“When I’m grown up I’m going to eat only candy every day and it’s going to be awesome.”
I can remember saying that very phrase to my Mother when I was probably in the third grade, and I meant it with every part of my little being. Why any self-respecting adult with half a brain wasn’t spending all of their income on sugar, razor scooters and turning their garage into a permanent trampoline room, I couldn’t understand. Just under a year ago I hit a point in my life that I would arguably call “on my own.” While I’ve legally been an adult for some time now, I still lived within the structure of college life for four years, and even after that had some financial and decision making input from others in one way or another. Yet, as the snow fell last January and I slowly settled into a new chapter of my life, it hit me hard – every decision that I make is my own.
It truly leaves me in awe, at times, how certain experiences can be equally both overwhelmingly exciting and unbearably terrifying, yet I truly believe that almost all of life’s lessons come from these moments. Just as clearly as I can remember bragging to my Mother about my future diabetic diet, I will always remember the day that I learned what it means to make a simple “grown up” decision. One day before rushing off to work I took a look at my bed – a bed that I never put much thought or care into whether or not was made – and I came to a conclusion.
I deserve to come home to a bed that has been made.
It was a simple decision, but I think that many important ones usually are. While the world undoubtedly throws us difficult, life altering questions from time to time, there is no denying that the greatest percentage of our lives as human beings is made up of a near-endless sea of effortless daily decisions. I truly believe that no matter our backgrounds and no matter our age, all of the seemingly unimportant actions that we choose to make throughout our lives can be narrowed down to one simple question, “do I love myself, or not?” Do I love myself enough to think before I speak? Do I love myself enough to keep in touch with the people who mean something in my life? Do I love myself enough to clean my kitchen or to de-clutter my car or to shut off my phone, leave it at home and take a walk outside?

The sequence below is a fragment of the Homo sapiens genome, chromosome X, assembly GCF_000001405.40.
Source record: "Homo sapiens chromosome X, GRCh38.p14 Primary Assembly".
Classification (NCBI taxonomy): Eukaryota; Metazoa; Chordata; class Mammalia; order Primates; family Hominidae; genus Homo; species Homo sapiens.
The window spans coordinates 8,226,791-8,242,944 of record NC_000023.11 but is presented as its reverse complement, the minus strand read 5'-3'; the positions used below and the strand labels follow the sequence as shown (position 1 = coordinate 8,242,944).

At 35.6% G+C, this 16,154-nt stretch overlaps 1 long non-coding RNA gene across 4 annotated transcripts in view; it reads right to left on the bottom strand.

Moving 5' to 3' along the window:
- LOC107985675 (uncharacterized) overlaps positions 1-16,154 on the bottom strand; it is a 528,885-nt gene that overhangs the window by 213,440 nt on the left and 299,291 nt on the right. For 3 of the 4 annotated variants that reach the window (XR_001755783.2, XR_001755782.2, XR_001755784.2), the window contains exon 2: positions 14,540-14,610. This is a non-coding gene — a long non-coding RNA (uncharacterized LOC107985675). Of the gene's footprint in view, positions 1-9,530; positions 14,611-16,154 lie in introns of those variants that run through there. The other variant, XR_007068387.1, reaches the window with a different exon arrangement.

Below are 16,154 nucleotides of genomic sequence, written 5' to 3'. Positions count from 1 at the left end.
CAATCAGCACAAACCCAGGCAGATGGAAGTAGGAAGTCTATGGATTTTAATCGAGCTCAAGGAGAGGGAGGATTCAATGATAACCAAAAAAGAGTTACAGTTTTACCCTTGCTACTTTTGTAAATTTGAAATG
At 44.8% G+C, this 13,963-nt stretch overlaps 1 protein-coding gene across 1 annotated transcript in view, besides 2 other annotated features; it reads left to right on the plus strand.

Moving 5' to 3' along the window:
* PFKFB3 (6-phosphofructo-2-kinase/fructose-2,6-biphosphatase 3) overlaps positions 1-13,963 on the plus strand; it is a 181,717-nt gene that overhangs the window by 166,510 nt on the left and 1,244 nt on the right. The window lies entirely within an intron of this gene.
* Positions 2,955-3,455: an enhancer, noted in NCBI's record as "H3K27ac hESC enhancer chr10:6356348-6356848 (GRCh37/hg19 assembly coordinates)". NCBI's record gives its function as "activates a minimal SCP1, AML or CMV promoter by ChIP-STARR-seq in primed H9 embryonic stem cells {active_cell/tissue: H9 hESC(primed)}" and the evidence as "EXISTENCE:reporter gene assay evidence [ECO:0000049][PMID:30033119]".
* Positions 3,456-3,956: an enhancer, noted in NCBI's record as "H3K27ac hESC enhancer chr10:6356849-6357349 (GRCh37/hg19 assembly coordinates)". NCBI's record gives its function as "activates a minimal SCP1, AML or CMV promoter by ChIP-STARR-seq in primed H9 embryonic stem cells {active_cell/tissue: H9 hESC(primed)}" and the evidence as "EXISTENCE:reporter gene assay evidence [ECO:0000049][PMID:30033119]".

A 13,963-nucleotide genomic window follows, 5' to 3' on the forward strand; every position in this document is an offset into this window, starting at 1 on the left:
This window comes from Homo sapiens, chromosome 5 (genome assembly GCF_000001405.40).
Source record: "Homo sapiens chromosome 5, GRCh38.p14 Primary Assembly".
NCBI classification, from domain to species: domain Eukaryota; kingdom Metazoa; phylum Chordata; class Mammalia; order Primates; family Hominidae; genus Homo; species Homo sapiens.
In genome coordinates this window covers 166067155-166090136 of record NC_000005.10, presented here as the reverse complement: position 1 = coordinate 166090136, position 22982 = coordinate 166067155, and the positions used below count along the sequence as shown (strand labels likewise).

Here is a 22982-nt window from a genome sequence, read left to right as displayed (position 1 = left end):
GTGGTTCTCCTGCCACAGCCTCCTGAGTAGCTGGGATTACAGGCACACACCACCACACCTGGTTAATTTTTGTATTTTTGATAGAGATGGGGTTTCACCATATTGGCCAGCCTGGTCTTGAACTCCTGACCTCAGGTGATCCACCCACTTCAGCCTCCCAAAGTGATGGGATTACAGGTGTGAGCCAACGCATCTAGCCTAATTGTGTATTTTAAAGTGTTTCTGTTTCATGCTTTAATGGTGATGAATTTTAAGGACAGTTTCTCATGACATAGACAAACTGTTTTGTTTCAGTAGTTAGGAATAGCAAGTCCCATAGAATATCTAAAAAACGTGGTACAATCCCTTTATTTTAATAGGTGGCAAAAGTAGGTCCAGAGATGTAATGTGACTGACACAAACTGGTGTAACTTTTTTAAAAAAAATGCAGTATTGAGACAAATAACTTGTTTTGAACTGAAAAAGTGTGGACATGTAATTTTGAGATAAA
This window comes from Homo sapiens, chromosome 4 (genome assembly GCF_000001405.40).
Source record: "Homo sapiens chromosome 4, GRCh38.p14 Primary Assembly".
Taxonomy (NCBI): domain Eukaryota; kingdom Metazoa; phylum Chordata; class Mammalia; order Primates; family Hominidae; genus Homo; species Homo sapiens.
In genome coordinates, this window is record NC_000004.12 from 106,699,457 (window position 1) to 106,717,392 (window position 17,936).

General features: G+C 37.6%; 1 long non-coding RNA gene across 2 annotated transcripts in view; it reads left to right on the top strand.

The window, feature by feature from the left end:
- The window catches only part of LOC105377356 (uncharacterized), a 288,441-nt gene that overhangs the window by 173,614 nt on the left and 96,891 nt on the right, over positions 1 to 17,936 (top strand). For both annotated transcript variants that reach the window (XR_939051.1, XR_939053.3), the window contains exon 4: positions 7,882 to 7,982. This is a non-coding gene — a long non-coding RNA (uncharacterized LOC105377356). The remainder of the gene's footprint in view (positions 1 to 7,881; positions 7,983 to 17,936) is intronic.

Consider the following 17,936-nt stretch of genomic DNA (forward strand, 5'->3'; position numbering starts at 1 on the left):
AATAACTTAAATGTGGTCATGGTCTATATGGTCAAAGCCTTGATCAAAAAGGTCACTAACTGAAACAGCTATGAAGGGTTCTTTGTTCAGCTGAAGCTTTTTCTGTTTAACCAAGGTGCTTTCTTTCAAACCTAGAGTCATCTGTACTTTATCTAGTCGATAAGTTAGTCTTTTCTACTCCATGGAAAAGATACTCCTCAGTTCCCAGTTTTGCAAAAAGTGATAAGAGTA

Until I consciously made simple decisions like that for myself I could never fully understand how climbing into a clean, made bed can make an exceptionally long day seem slightly less horrible, or how crafting supposedly pointless lists can actually make a person feel a little more sane, or even how dragging myself out of bed earlier than usual on those soul-chilling mornings to exercise my muscles and clear my head is actually entirely worth the way my mind feels for the remainder of the day. While the line between “yes” and “maybe later” may seem insignificant, our response to these moments is so much more important than our young minds could have ever imaged, for our responses prove our own self worth. As we continue to travel down the roads that we are taken and an unavoidable sharp turn comes slightly into view, may we hold on tightly and may we love ourselves enough to know that there will always be a freshly made bed waiting for us to come home to.